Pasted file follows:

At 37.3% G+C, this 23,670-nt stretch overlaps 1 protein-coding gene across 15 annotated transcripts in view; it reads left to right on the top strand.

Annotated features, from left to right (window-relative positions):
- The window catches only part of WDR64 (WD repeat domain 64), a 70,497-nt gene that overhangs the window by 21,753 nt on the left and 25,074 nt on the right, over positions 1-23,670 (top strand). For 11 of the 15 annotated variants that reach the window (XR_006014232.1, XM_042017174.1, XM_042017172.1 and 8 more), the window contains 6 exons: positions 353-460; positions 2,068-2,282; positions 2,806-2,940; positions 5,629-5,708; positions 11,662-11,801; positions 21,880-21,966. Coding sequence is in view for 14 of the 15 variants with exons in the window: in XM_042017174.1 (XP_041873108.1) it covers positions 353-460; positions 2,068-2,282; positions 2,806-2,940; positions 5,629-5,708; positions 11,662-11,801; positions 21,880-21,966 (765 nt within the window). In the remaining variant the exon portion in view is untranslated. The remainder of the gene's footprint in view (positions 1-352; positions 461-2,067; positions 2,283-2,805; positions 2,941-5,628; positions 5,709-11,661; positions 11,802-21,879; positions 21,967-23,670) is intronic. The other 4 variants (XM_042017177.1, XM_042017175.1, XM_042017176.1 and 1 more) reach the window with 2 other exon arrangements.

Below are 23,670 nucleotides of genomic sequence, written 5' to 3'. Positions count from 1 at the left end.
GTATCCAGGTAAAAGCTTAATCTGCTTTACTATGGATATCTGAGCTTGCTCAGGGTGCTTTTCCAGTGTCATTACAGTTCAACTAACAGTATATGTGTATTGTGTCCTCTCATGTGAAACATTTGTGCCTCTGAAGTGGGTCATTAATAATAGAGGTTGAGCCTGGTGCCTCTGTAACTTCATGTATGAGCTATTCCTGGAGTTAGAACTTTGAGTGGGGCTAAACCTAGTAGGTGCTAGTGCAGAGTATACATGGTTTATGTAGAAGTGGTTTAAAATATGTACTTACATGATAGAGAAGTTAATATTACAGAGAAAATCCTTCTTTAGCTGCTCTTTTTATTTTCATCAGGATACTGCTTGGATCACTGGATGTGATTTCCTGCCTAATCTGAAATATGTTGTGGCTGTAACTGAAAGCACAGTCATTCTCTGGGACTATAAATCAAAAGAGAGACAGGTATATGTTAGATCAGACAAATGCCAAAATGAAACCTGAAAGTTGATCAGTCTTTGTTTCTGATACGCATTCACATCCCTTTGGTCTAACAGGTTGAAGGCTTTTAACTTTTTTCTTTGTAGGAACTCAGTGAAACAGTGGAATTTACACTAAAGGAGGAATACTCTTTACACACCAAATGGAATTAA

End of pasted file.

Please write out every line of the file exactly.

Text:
At 37.3% G+C, this 23,670-nt stretch overlaps 1 protein-coding gene across 15 annotated transcripts in view; it reads left to right on the top strand.

Annotated features, from left to right (window-relative positions):
- The window catches only part of WDR64 (WD repeat domain 64), a 70,497-nt gene that overhangs the window by 21,753 nt on the left and 25,074 nt on the right, over positions 1-23,670 (top strand). For 11 of the 15 annotated variants that reach the window (XR_006014232.1, XM_042017174.1, XM_042017172.1 and 8 more), the window contains 6 exons: positions 353-460; positions 2,068-2,282; positions 2,806-2,940; positions 5,629-5,708; positions 11,662-11,801; positions 21,880-21,966. Coding sequence is in view for 14 of the 15 variants with exons in the window: in XM_042017174.1 (XP_041873108.1) it covers positions 353-460; positions 2,068-2,282; positions 2,806-2,940; positions 5,629-5,708; positions 11,662-11,801; positions 21,880-21,966 (765 nt within the window). In the remaining variant the exon portion in view is untranslated. The remainder of the gene's footprint in view (positions 1-352; positions 461-2,067; positions 2,283-2,805; positions 2,941-5,628; positions 5,709-11,661; positions 11,802-21,879; positions 21,967-23,670) is intronic. The other 4 variants (XM_042017177.1, XM_042017175.1, XM_042017176.1 and 1 more) reach the window with 2 other exon arrangements.

Below are 23,670 nucleotides of genomic sequence, written 5' to 3'. Positions count from 1 at the left end.
GTATCCAGGTAAAAGCTTAATCTGCTTTACTATGGATATCTGAGCTTGCTCAGGGTGCTTTTCCAGTGTCATTACAGTTCAACTAACAGTATATGTGTATTGTGTCCTCTCATGTGAAACATTTGTGCCTCTGAAGTGGGTCATTAATAATAGAGGTTGAGCCTGGTGCCTCTGTAACTTCATGTATGAGCTATTCCTGGAGTTAGAACTTTGAGTGGGGCTAAACCTAGTAGGTGCTAGTGCAGAGTATACATGGTTTATGTAGAAGTGGTTTAAAATATGTACTTACATGATAGAGAAGTTAATATTACAGAGAAAATCCTTCTTTAGCTGCTCTTTTTATTTTCATCAGGATACTGCTTGGATCACTGGATGTGATTTCCTGCCTAATCTGAAATATGTTGTGGCTGTAACTGAAAGCACAGTCATTCTCTGGGACTATAAATCAAAAGAGAGACAGGTATATGTTAGATCAGACAAATGCCAAAATGAAACCTGAAAGTTGATCAGTCTTTGTTTCTGATACGCATTCACATCCCTTTGGTCTAACAGGTTGAAGGCTTTTAACTTTTTTCTTTGTAGGAACTCAGTGAAACAGTGGAATTTACACTAAAGGAGGAATACTCTTTACACACCAAATGGAATTAA